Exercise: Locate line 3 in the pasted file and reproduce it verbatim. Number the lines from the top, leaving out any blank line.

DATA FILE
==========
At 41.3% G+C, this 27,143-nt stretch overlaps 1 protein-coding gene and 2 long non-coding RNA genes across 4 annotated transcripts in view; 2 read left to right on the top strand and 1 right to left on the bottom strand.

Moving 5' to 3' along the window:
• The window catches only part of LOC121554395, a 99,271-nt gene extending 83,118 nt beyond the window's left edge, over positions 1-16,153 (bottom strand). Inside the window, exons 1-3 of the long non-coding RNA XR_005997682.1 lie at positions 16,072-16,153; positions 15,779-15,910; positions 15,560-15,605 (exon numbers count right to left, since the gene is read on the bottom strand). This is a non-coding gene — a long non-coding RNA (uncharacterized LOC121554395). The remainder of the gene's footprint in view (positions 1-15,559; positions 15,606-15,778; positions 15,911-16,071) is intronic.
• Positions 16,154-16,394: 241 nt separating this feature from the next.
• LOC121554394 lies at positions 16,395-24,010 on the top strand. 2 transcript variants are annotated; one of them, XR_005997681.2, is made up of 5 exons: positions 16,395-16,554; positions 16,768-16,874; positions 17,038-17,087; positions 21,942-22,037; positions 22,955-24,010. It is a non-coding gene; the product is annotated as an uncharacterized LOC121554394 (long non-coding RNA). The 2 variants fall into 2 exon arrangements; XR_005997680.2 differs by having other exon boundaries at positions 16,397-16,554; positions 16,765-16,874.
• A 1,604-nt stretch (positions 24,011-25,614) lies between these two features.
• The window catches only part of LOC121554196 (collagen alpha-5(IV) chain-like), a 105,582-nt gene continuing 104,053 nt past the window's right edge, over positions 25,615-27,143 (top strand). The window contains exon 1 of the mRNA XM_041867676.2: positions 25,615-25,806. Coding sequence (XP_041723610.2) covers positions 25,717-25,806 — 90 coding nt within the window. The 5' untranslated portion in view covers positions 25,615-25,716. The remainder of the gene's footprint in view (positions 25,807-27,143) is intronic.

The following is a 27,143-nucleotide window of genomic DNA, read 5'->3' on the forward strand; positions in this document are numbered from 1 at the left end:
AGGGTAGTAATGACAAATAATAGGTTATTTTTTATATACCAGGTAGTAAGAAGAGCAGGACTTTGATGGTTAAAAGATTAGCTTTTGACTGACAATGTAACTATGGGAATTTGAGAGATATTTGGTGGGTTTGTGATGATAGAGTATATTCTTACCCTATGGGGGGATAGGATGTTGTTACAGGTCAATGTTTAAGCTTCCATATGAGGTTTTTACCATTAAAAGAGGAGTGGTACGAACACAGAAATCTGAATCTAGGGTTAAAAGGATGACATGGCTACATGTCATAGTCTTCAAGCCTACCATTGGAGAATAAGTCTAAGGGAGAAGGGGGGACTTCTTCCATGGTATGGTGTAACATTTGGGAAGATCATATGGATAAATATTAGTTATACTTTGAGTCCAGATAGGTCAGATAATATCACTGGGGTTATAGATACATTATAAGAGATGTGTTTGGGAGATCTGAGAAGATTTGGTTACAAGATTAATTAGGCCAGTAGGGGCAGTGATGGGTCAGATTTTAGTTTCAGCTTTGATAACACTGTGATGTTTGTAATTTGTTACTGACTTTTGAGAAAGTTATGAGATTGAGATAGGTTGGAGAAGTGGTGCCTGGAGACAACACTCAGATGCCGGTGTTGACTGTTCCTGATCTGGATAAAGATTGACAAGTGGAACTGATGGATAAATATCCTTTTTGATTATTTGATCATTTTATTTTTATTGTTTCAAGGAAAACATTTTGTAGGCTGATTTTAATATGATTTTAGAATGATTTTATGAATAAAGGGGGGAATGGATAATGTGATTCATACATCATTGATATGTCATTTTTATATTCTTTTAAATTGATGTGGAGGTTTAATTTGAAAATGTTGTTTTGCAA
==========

• The window catches only part of LOC121554395, a 99,271-nt gene extending 83,118 nt beyond the window's left edge, over positions 1-16,153 (bottom strand). Inside the window, exons 1-3 of the long non-coding RNA XR_005997682.1 lie at positions 16,072-16,153; positions 15,779-15,910; positions 15,560-15,605 (exon numbers count right to left, since the gene is read on the bottom strand). This is a non-coding gene — a long non-coding RNA (uncharacterized LOC121554395). The remainder of the gene's footprint in view (positions 1-15,559; positions 15,606-15,778; positions 15,911-16,071) is intronic.